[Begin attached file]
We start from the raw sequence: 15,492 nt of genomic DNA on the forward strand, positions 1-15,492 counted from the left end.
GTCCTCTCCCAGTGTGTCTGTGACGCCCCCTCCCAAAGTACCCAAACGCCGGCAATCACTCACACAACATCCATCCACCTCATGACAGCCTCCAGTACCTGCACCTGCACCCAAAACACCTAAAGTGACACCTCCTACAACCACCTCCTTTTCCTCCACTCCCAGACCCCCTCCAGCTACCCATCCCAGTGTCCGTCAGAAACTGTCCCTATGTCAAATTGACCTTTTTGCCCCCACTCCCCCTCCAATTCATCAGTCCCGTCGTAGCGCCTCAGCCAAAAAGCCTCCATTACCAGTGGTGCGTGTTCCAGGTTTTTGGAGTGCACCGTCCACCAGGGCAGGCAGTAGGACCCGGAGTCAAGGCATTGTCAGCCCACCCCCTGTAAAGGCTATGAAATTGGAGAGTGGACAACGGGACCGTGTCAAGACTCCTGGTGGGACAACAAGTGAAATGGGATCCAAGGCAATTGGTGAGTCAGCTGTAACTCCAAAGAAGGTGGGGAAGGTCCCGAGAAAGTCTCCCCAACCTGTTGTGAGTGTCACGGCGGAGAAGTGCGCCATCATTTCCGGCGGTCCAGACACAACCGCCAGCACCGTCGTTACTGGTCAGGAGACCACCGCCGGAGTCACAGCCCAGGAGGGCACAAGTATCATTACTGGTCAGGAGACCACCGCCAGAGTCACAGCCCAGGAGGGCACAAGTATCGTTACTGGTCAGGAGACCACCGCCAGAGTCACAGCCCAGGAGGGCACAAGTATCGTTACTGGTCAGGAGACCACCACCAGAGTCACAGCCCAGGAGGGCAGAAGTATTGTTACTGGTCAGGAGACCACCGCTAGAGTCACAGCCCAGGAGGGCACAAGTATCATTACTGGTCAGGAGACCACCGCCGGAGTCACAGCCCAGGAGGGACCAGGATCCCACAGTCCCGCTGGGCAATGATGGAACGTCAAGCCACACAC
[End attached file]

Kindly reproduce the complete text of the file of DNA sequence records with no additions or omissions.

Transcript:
We start from the raw sequence: 15,492 nt of genomic DNA on the forward strand, positions 1-15,492 counted from the left end.
GTCCTCTCCCAGTGTGTCTGTGACGCCCCCTCCCAAAGTACCCAAACGCCGGCAATCACTCACACAACATCCATCCACCTCATGACAGCCTCCAGTACCTGCACCTGCACCCAAAACACCTAAAGTGACACCTCCTACAACCACCTCCTTTTCCTCCACTCCCAGACCCCCTCCAGCTACCCATCCCAGTGTCCGTCAGAAACTGTCCCTATGTCAAATTGACCTTTTTGCCCCCACTCCCCCTCCAATTCATCAGTCCCGTCGTAGCGCCTCAGCCAAAAAGCCTCCATTACCAGTGGTGCGTGTTCCAGGTTTTTGGAGTGCACCGTCCACCAGGGCAGGCAGTAGGACCCGGAGTCAAGGCATTGTCAGCCCACCCCCTGTAAAGGCTATGAAATTGGAGAGTGGACAACGGGACCGTGTCAAGACTCCTGGTGGGACAACAAGTGAAATGGGATCCAAGGCAATTGGTGAGTCAGCTGTAACTCCAAAGAAGGTGGGGAAGGTCCCGAGAAAGTCTCCCCAACCTGTTGTGAGTGTCACGGCGGAGAAGTGCGCCATCATTTCCGGCGGTCCAGACACAACCGCCAGCACCGTCGTTACTGGTCAGGAGACCACCGCCGGAGTCACAGCCCAGGAGGGCACAAGTATCATTACTGGTCAGGAGACCACCGCCAGAGTCACAGCCCAGGAGGGCACAAGTATCGTTACTGGTCAGGAGACCACCGCCAGAGTCACAGCCCAGGAGGGCACAAGTATCGTTACTGGTCAGGAGACCACCACCAGAGTCACAGCCCAGGAGGGCAGAAGTATTGTTACTGGTCAGGAGACCACCGCTAGAGTCACAGCCCAGGAGGGCACAAGTATCATTACTGGTCAGGAGACCACCGCCGGAGTCACAGCCCAGGAGGGACCAGGATCCCACAGTCCCGCTGGGCAATGATGGAACGTCAAGCCACACAC